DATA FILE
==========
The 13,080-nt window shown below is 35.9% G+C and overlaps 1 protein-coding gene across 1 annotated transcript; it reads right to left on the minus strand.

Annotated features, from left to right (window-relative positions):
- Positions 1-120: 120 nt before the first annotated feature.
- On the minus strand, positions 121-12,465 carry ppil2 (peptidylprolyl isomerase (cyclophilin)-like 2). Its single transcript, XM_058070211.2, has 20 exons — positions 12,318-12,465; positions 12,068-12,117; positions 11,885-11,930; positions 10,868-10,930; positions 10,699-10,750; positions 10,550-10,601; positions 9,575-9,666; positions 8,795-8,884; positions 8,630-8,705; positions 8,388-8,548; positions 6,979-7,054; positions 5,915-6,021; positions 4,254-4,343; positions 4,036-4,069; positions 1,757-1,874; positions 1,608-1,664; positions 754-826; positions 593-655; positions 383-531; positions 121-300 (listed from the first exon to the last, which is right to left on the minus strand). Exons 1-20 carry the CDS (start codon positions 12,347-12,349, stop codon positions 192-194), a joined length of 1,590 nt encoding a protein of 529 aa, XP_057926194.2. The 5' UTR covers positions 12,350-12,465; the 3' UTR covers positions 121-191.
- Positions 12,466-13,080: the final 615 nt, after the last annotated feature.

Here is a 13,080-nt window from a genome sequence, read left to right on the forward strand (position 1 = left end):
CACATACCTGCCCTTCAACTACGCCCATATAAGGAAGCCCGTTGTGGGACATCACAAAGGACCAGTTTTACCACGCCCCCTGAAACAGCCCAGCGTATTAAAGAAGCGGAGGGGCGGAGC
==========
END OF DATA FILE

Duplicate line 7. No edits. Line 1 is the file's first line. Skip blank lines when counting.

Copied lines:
CACATACCTGCCCTTCAACTACGCCCATATAAGGAAGCCCGTTGTGGGACATCACAAAGGACCAGTTTTACCACGCCCCCTGAAACAGCCCAGCGTATTAAAGAAGCGGAGGGGCGGAGC